• Dr. Leana Wen: Six reasons to fight the ACA replacement plan

    For months, I have received questions from concerned residents about how repeal of the Affordable Care Act (ACA) would impact their health. My patients were worried about whether they could still get medications to treat their heart disease and diabetes, whether they would they lose coverage for mental health and addiction services, and whether they would continue to get basic preventive services such as mammogram, pap smears and blood pressure screenings.Read Full Article


  • Pugh vetoes bill that would raise Baltimore minimum wage

    Mayor Catherine Pugh vetoed legislation Friday that would have raised the minimum wage in Baltimore to $15 by 2022, leaving the measure's future in question. The council — which next meets on April 3 — would need 12 of its 15 members to vote to overturn the veto. On Friday, the 12-member coalition that originally backed the higher wage began to disband. (Balt. Sun) Read Full Article

  • Maryland adds 11,500 jobs in February

    Hiring soared in Maryland last month, as employers added 11,500 jobs, powering the strongest three-month surge of job creation the state has seen since the Great Recession. The gains, reported Friday by the U.S. Labor Department, pulled more than 14,000 people into the labor force, as people started working or looking for work. Despite that jump, the unemployment rate held steady at 4.2 percent, below the national average, as most people found jobs. (Balt. Sun) Read Full Article

  • Lawmakers unveil draft of new liquor license for Cross Street Market

    Pub crawls at Cross Street Market would be explicitly banned but alcohol could be served until 11:30 p.m. on weekends, under a bill amendment released to the public Friday. In the latest twist in the saga of the off-again, on-again overhaul of the Federal Hill fixture, 46th District lawmakers Thursday released a draft of the special “public market license” that developer Caves Valley Partners (CVP) has wanted them to create. (Brew) Read Full Article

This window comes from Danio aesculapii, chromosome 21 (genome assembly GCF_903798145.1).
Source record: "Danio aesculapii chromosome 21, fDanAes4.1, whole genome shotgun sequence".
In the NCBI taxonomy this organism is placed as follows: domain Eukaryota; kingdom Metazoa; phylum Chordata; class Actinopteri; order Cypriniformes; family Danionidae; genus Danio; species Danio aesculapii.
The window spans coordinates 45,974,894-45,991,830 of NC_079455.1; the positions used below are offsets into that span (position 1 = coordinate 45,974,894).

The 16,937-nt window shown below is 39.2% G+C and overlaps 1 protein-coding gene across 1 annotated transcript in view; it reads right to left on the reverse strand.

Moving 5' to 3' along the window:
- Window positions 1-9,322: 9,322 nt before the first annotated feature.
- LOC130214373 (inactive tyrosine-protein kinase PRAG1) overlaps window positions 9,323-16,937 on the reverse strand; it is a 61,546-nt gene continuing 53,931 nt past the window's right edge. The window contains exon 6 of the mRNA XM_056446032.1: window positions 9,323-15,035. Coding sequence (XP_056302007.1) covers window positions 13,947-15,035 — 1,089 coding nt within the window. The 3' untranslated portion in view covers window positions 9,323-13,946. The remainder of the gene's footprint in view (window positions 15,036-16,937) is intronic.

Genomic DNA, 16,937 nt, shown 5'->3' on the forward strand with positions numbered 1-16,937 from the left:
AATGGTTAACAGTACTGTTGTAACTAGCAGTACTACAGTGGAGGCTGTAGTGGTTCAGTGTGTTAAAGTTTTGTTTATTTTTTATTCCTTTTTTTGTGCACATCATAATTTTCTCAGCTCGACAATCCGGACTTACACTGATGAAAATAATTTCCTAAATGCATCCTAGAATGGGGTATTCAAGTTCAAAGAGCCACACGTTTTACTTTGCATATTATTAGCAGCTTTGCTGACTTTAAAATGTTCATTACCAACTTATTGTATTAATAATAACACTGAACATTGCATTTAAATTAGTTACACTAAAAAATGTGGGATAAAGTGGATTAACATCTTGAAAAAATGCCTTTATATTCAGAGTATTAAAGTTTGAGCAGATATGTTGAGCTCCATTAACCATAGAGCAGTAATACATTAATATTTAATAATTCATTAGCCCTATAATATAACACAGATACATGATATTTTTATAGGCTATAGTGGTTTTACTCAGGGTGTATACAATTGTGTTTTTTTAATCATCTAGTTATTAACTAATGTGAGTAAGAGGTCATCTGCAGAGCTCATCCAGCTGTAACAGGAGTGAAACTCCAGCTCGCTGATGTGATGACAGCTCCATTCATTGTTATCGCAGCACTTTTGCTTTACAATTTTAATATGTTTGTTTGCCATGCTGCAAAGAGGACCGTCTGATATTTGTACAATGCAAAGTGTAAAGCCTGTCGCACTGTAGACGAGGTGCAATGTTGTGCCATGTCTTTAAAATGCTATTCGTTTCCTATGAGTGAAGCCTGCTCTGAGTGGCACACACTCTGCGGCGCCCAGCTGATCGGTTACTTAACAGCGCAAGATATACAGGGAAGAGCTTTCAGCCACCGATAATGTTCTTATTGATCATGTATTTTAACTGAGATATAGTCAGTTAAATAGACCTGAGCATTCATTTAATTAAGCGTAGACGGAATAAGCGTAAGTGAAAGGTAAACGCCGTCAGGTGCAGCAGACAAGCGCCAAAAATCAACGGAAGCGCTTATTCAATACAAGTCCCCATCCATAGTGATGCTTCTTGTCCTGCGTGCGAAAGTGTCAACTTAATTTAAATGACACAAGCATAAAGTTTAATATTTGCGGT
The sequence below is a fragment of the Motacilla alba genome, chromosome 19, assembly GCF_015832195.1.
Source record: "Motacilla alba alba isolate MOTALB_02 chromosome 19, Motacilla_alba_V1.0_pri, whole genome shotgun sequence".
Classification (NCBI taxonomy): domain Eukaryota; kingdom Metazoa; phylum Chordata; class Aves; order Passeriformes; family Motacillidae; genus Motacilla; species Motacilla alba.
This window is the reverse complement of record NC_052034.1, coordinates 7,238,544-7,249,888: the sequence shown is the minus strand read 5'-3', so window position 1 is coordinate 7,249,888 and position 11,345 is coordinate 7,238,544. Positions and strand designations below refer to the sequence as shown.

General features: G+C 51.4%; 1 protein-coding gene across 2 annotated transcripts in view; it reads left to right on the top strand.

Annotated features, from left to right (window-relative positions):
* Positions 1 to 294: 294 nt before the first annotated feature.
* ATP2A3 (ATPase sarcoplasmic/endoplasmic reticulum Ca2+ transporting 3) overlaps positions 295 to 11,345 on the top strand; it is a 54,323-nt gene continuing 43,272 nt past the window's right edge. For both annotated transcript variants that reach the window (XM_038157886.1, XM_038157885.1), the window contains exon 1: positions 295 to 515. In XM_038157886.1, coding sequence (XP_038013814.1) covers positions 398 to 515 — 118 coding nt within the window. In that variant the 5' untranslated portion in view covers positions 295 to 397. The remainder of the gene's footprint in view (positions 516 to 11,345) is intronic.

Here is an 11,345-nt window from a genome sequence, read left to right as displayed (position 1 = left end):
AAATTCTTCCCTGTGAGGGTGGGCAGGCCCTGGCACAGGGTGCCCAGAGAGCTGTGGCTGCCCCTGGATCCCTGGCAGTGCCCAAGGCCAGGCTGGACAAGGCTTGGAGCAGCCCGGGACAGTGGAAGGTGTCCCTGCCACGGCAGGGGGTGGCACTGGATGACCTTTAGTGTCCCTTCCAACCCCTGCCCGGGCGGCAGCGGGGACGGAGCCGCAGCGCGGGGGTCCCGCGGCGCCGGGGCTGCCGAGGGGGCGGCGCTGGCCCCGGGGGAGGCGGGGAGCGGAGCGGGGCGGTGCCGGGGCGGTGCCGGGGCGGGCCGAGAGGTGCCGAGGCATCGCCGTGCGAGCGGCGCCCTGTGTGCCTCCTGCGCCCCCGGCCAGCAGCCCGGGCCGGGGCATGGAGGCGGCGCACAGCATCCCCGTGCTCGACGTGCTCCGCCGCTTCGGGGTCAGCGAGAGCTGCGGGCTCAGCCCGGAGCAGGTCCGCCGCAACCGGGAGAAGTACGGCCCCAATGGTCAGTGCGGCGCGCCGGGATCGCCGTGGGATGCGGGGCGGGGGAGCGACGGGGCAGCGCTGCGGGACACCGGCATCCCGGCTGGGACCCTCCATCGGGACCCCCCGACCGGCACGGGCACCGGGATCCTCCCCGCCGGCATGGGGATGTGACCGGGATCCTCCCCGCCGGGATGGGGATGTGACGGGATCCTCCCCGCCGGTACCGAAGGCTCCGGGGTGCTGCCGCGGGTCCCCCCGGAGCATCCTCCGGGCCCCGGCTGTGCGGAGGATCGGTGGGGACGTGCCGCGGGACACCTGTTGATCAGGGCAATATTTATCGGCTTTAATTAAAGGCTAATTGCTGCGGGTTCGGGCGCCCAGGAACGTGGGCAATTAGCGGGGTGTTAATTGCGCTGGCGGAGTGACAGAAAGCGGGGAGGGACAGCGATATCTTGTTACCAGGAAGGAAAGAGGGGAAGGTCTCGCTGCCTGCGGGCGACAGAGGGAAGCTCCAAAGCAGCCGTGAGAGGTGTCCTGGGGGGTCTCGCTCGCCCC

• New Perdue CEO takes over amid industry shifts

    When Perdue Farms named its new CEO earlier this month, a chicken company with a taste for innovation and taking risks embraced something different: stability. When it comes to branding its own products, shifting away from using antibiotics, recycling residual manure and producing organically raised and processed chickens, the Salisbury-based company has been at the forefront of the poultry industry. In Randy Day, Perdue didn't reach across the country for a Silicon Valley dynamo or up to New York for a Wall Street number-cruncher. The company's executives simply walked down the hall to the office of their chief operating officer, a man who had touched just about every one of its operations during his nearly 40 years with the company. (Daily Times) Read Full Article


  • Gov. Hogan proposes additional $23M for Baltimore schools; House budget chair says Assembly has its own plan

    Gov. Larry Hogan said Sunday he's proposing an additional $23.7 million for Baltimore schools, extra funding he said he'll include in a supplemental budget Monday. The money would be contingent upon the General Assembly passing "accountability legislation" for city schools that would include an audit of the school system's finances, Hogan's office said. City and state officials have been negotiating for weeks about extra aid for city schools, which are facing a $130 million shortfall for next year. (Balt. Sun) Read Full Article

  • Hogan blasts bill that would limit education reforms